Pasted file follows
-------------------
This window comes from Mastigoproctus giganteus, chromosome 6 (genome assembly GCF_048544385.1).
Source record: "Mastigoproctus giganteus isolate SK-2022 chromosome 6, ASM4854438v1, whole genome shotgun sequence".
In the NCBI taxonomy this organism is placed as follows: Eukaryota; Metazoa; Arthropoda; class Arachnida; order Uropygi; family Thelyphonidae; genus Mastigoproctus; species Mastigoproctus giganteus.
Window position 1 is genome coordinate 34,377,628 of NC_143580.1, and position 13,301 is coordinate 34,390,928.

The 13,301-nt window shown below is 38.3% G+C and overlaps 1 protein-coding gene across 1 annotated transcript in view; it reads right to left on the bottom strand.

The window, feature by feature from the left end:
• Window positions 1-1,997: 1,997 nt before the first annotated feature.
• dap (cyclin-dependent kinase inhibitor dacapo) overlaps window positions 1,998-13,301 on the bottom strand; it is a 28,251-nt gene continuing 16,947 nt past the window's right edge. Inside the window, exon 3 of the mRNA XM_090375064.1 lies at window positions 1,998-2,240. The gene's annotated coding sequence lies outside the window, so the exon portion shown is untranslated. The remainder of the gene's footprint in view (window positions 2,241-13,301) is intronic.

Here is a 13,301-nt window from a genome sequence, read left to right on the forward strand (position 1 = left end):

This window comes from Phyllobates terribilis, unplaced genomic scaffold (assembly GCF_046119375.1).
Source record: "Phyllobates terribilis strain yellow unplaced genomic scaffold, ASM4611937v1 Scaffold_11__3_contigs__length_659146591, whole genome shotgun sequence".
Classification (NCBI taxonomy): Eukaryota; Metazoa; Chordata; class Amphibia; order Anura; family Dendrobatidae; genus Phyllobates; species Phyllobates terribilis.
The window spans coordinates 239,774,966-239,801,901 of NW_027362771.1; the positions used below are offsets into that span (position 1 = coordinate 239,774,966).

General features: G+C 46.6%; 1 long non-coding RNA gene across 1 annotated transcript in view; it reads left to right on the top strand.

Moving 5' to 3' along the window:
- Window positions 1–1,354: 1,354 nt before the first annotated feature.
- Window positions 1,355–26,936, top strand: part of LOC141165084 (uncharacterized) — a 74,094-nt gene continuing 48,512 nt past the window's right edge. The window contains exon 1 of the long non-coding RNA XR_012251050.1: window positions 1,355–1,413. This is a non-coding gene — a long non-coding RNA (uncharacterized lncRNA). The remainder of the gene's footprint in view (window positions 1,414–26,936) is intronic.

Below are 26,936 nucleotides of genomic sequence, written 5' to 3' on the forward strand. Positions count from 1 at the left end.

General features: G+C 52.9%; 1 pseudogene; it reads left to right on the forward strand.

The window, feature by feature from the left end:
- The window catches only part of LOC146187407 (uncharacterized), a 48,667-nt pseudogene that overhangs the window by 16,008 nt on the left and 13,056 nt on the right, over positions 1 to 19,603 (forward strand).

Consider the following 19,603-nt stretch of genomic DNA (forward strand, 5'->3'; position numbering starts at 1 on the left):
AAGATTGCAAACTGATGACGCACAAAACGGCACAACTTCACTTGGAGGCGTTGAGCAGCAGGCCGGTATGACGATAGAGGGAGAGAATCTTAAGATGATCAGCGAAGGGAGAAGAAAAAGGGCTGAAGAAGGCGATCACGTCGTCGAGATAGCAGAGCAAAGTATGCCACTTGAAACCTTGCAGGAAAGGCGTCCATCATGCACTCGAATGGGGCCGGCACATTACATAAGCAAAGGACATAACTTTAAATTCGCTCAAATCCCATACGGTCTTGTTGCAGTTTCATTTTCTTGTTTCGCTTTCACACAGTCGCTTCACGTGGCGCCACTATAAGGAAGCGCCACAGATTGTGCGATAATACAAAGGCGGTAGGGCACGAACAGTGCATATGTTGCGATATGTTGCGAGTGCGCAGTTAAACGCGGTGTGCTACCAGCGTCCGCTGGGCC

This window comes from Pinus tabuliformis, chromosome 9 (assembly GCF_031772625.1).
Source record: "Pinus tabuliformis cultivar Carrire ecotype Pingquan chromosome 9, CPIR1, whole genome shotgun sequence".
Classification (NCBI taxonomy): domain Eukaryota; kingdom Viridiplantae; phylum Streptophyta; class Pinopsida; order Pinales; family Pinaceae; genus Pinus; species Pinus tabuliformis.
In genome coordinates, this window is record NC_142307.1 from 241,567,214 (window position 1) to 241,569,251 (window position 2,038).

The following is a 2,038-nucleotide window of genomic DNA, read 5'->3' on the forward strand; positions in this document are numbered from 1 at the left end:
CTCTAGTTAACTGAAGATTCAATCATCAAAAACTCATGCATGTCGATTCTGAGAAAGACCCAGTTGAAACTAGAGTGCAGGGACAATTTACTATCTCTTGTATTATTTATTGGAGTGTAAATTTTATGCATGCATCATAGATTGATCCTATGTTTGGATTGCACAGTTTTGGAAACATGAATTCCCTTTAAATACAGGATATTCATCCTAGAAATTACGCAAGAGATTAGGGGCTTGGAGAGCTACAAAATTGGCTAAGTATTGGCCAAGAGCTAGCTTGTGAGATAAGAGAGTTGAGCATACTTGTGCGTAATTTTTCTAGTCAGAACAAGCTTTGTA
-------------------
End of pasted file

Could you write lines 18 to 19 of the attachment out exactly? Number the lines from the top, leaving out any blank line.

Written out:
Below are 26,936 nucleotides of genomic sequence, written 5' to 3' on the forward strand. Positions count from 1 at the left end.

General features: G+C 52.9%; 1 pseudogene; it reads left to right on the forward strand.